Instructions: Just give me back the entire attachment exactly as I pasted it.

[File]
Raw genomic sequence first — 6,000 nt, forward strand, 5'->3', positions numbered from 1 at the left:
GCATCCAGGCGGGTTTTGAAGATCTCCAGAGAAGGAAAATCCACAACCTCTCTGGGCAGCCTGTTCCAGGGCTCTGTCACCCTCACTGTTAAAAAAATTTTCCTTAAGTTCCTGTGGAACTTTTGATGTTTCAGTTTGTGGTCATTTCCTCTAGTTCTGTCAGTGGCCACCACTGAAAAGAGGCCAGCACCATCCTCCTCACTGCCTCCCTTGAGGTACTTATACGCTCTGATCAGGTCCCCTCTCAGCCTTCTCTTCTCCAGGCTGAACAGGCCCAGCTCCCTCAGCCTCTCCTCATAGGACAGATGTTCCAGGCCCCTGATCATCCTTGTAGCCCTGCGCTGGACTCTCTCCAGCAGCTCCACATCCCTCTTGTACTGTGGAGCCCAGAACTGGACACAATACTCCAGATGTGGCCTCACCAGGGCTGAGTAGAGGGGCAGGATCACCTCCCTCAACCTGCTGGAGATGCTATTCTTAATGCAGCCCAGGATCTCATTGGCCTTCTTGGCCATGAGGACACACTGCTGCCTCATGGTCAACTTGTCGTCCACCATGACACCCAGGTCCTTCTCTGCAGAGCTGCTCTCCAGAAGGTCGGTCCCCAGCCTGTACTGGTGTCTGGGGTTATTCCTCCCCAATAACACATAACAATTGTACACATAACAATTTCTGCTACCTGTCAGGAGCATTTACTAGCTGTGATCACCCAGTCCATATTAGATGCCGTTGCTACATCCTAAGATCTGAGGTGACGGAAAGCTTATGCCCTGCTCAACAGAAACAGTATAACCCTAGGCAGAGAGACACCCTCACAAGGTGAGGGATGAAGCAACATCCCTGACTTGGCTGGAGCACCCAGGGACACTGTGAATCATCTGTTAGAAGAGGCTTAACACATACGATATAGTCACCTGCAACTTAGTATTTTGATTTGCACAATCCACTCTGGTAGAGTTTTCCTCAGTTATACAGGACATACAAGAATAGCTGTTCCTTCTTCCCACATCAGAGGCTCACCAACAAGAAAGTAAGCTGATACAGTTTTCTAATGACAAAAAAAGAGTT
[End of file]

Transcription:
Raw genomic sequence first — 6,000 nt, forward strand, 5'->3', positions numbered from 1 at the left:
GCATCCAGGCGGGTTTTGAAGATCTCCAGAGAAGGAAAATCCACAACCTCTCTGGGCAGCCTGTTCCAGGGCTCTGTCACCCTCACTGTTAAAAAAATTTTCCTTAAGTTCCTGTGGAACTTTTGATGTTTCAGTTTGTGGTCATTTCCTCTAGTTCTGTCAGTGGCCACCACTGAAAAGAGGCCAGCACCATCCTCCTCACTGCCTCCCTTGAGGTACTTATACGCTCTGATCAGGTCCCCTCTCAGCCTTCTCTTCTCCAGGCTGAACAGGCCCAGCTCCCTCAGCCTCTCCTCATAGGACAGATGTTCCAGGCCCCTGATCATCCTTGTAGCCCTGCGCTGGACTCTCTCCAGCAGCTCCACATCCCTCTTGTACTGTGGAGCCCAGAACTGGACACAATACTCCAGATGTGGCCTCACCAGGGCTGAGTAGAGGGGCAGGATCACCTCCCTCAACCTGCTGGAGATGCTATTCTTAATGCAGCCCAGGATCTCATTGGCCTTCTTGGCCATGAGGACACACTGCTGCCTCATGGTCAACTTGTCGTCCACCATGACACCCAGGTCCTTCTCTGCAGAGCTGCTCTCCAGAAGGTCGGTCCCCAGCCTGTACTGGTGTCTGGGGTTATTCCTCCCCAATAACACATAACAATTGTACACATAACAATTTCTGCTACCTGTCAGGAGCATTTACTAGCTGTGATCACCCAGTCCATATTAGATGCCGTTGCTACATCCTAAGATCTGAGGTGACGGAAAGCTTATGCCCTGCTCAACAGAAACAGTATAACCCTAGGCAGAGAGACACCCTCACAAGGTGAGGGATGAAGCAACATCCCTGACTTGGCTGGAGCACCCAGGGACACTGTGAATCATCTGTTAGAAGAGGCTTAACACATACGATATAGTCACCTGCAACTTAGTATTTTGATTTGCACAATCCACTCTGGTAGAGTTTTCCTCAGTTATACAGGACATACAAGAATAGCTGTTCCTTCTTCCCACATCAGAGGCTCACCAACAAGAAAGTAAGCTGATACAGTTTTCTAATGACAAAAAAAGAGTT